Managerial Problems of Sibley Memorial Hospital

Executive Summary

Sybil hospital is suffering from managerial problems. A lot of problems emanate from the historic management. The management and running of the organization appear to have been left in the hands of two people, leading to difficulties. Some of the problems occurring where lack of proper investment decisions, conflicts touching the creditworthiness of the firm, and the competence of individuals. While it appears that there was interest in the running of the committees (financial and investment), there was difficulty in their operations and they were dominant because the operations were left to two people. Wide consultations and participatory management would have led to making the decisions that were more beneficial. In addition, sourcing for competent individuals would have reduced the chances of mismanagement, self-dealing, and other flaws encountered. The board members appear to have been prominent leaders with experience before but this did not eliminate the chance of making mistakes. The problems of mismanagement were facilitated by the fact that management committees never met, from 1960 when they were created, to 1971. The importance of their operation was necessitated by the fact that a person to make important decisions could lack; that is, after the death of Ernst. Therefore, while many of the staff on the board were competent individuals, problems were arising due to the fact that they could not meet.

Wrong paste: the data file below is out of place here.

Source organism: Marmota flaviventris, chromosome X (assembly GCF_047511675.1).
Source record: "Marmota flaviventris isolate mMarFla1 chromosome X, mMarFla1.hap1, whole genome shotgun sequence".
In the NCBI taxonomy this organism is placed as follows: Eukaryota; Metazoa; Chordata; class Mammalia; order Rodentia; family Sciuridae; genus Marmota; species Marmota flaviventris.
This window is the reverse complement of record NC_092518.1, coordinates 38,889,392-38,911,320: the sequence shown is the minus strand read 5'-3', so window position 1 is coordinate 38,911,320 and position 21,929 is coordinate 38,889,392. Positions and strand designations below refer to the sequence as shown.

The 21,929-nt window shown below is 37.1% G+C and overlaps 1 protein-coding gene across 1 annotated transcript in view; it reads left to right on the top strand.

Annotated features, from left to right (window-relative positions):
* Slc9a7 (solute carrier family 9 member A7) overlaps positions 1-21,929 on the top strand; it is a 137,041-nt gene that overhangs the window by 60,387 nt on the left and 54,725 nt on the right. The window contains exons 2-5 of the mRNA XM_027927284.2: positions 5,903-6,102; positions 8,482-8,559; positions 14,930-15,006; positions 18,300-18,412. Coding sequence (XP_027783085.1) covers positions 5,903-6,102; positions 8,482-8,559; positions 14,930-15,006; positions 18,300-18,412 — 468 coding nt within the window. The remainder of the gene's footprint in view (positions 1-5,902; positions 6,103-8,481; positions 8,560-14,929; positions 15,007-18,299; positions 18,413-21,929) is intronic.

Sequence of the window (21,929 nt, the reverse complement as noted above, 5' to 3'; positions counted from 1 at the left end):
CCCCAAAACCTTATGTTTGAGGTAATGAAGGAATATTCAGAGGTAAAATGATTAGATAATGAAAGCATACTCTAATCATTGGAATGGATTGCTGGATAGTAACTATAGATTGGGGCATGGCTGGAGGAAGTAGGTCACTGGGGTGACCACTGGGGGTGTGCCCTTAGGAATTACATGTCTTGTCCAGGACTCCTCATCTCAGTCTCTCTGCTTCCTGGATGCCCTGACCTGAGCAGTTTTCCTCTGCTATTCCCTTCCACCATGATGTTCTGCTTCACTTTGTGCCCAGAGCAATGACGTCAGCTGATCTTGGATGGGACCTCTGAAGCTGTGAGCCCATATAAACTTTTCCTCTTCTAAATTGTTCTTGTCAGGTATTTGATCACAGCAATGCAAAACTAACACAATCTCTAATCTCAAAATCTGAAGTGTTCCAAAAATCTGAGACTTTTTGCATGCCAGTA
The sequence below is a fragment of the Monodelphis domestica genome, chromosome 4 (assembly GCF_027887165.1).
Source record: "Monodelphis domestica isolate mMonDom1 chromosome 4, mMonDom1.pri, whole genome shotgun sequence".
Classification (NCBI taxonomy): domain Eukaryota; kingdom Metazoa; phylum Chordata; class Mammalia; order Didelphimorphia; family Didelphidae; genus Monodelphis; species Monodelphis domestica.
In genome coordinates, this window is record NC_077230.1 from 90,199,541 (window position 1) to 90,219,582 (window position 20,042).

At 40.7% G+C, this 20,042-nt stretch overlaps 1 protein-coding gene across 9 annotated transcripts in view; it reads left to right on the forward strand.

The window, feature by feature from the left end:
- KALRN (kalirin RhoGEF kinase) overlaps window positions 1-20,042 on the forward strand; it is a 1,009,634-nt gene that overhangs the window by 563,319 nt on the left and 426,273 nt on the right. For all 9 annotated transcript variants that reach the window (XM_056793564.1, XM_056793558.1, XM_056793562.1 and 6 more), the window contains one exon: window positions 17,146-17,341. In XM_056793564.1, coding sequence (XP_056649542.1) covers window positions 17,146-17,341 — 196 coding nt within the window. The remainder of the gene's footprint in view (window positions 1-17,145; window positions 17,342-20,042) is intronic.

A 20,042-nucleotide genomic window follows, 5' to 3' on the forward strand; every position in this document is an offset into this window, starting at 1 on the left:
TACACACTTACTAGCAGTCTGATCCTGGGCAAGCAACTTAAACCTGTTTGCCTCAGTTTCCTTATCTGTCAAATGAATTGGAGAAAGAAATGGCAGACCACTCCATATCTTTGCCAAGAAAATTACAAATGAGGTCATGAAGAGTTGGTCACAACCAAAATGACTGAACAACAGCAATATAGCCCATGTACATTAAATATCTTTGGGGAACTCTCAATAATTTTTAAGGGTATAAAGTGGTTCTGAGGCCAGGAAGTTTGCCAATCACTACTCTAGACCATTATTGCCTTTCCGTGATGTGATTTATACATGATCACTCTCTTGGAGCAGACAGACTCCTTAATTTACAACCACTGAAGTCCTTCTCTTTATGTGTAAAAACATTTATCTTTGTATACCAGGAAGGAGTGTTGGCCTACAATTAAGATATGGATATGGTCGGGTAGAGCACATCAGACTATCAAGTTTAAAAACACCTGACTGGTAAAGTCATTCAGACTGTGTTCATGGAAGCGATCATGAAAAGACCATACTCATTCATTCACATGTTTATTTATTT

Major Issues in the Case

Sybil Hospital was struggling, according to this case, with the issues of running the institution. Ernst and Orem became to be trusted in making running decisions of the hospital and they grew close to the board of directors. The problem had begun because their decisions came to work against the institution, and led to inactivity of the finance and investment committee. The members became active after the death of the two. Investment decisions were controlled by Ernst, the treasurer, for more than a decade. He shaped his investment policies, only known to a few others. Wrong investment decisions made them fail to invest in U.S. treasuries rather which would have yielded higher interests than maintaining large amounts of their savings in liquid assets and savings and checking accounts. Other problems such as investment in wrong financial institutions where board members served in management or ownership, were made.

Magnitude and Significance of the Problem

It was wrong for the management to have left the running of the organization to only two individuals, whereas a combined effort would have been important. The management as a group would have made more widely consulted decisions about the future as well as discerned the problems related to investments. Accountability was becoming a problem because of their actions.